n no way should a daily oil-pulling routine be considered an adequate replacement for practicing quality oral hygiene at home or scheduling regular dental visits. Oil pulling does not help prevent or reverse the impact of tooth decay on an individual’s oral health, and it’s imperative that patients fully understand that. With that said, the habit of oil pulling can act as a great supplemental therapy to help patients protect their oral health.
The Practice of Oil Pulling
The term “oil pulling” comes from the act of the oil being “worked” around in the mouth by pushing, pulling and sucking the oil between teeth. Despite the recent popularity of this type of oral hygiene, oil pulling dates back 3,000 years to Ayurvedic medicine practiced in India.
The practice involves rinsing approximately one tablespoon of oil – typically from coconuts – around in the mouth for several minutes. As the oil moves around the mouth, it sucks up microbes like a vacuum over a dirt-covered rug. Bacteria hiding in normally hard to reach places of the mouth – such under crevices located along the gum line and in the tubules and pores within teeth – are pulled out and trapped in the oil solution.
The longer you pull, push and swish the oil around your mouth, the more microbes you vacuum up. You need to swish the oil long enough for it to turn a milky white, which shows that the bacteria has been “pulled” away. After 15 to 20 minutes the oil is filled with viruses, bacteria and other potentially harmful organisms; the person pulling the oil spits out the solution and thoroughly rinses their mouth with water.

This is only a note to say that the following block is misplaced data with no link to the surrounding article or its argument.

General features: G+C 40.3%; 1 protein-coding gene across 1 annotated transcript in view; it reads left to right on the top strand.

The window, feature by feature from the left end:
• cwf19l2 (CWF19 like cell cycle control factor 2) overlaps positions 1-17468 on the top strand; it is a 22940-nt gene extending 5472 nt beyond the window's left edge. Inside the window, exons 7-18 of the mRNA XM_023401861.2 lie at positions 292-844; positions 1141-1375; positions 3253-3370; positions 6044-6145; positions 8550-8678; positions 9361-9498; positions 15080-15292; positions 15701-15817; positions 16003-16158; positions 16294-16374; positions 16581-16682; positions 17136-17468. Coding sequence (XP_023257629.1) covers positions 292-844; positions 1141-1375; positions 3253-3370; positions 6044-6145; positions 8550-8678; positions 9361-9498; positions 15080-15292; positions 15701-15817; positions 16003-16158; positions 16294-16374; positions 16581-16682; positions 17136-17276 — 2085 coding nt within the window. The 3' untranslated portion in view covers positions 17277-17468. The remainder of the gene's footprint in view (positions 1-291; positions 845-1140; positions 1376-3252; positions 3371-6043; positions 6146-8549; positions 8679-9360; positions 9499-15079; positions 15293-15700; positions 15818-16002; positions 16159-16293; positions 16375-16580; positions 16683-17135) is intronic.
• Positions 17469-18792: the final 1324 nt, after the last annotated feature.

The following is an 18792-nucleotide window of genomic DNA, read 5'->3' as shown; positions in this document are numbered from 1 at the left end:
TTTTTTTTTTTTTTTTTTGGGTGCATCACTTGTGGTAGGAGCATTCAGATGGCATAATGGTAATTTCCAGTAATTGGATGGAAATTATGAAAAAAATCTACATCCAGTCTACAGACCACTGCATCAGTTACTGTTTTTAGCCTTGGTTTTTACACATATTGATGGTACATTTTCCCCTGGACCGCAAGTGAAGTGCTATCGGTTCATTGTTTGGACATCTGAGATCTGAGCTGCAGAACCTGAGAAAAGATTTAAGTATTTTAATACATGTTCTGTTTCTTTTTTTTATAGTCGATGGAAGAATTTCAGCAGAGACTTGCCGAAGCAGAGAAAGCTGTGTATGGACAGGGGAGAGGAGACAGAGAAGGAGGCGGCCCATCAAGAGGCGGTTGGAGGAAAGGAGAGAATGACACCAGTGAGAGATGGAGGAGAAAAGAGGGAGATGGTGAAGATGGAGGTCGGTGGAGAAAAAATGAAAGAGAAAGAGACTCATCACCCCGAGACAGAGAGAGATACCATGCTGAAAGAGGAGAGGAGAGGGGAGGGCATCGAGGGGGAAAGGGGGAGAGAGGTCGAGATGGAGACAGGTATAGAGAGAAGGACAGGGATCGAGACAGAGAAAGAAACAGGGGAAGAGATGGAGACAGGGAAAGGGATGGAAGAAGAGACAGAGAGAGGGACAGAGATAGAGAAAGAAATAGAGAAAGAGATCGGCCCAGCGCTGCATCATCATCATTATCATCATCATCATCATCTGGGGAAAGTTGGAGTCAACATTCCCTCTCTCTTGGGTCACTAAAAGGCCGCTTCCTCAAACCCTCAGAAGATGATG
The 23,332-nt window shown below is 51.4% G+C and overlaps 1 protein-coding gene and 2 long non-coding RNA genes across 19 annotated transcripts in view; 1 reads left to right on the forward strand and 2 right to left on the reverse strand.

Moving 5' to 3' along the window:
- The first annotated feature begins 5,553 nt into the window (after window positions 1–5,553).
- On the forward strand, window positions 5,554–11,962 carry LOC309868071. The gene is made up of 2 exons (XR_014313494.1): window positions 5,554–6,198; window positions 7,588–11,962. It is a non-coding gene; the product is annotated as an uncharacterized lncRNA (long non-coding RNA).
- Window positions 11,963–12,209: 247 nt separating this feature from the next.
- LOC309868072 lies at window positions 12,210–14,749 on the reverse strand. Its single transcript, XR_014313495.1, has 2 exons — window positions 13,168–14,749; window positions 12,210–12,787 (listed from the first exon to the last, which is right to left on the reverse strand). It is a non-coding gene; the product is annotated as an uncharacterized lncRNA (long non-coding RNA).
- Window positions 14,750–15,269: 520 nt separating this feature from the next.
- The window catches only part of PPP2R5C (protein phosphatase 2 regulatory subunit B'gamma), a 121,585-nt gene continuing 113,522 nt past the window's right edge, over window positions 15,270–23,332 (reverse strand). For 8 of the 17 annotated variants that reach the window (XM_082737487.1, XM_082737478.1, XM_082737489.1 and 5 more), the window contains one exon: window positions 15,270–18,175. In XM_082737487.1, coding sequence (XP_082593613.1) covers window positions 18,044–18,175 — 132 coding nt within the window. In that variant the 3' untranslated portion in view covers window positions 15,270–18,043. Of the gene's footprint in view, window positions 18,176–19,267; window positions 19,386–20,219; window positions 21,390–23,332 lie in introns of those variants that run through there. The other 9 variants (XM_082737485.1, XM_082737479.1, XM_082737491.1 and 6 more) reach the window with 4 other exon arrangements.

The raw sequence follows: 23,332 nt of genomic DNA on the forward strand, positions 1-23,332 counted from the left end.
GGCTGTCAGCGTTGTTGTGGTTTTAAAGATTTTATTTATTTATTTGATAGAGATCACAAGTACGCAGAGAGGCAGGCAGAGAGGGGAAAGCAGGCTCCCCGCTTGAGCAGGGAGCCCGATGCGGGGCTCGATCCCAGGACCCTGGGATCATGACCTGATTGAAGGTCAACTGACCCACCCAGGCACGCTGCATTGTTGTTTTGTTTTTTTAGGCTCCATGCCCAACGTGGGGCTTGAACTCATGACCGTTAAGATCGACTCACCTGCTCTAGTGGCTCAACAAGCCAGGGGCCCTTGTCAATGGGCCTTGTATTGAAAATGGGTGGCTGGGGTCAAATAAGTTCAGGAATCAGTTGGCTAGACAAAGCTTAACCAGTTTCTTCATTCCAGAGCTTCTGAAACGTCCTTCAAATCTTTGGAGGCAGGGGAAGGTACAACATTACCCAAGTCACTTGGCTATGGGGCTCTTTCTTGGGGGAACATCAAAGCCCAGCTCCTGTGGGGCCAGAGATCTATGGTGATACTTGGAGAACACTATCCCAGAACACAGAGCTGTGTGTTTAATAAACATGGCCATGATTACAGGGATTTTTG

Proponents of oil pulling claim the practice helps whiten their teeth, prevent bad breath, and even reduce gingivitis. In many cases, people also claim that oil pulling also helps to reduce tooth decay and relieve tooth and gum sensitivity.
While this makes some sense from a mechanical perspective, research has yet to prove whether the claims made by advocates of oil pulling are actually true or simply wishful thinking. However, for those interested in a holistic way of helping to improve their oral health or who have become weary of using alcohol based mouthwash after studies have linked it an increased risk of oral cancer, oil pulling could help to supplement your nightly oral hygiene routine.
Oil Pulling 101
If you’re interested in giving oil pulling a try, consider following these guidelines:
- Gently swish the oil around. If your jaw begins to throb or ache after a few minutes, slow down or briefly rest. You’re working way too hard.
- Don’t swallow the oil while pulling. If you find yourself struggling not to, you have too much oil in your mouth. Spit the oil out and start over using less.
- After finishing pulling, spit the remaining solution into the trash. Don’t spit it out into the sink and wash it down the drain, as over time the oil may cause a blockage and clog the pipes.
- Don’t drink anything prior to pulling, and make sure to thoroughly rinse with water before drinking anything after.
While oil pulling might not be for everyone, the practice offers the potential for improving your oral health with no known drawbacks. Very little actual research has gone into determining the effect oil pulling has on oral health, so until new data emerges, whether or not to pull remains a personal decision.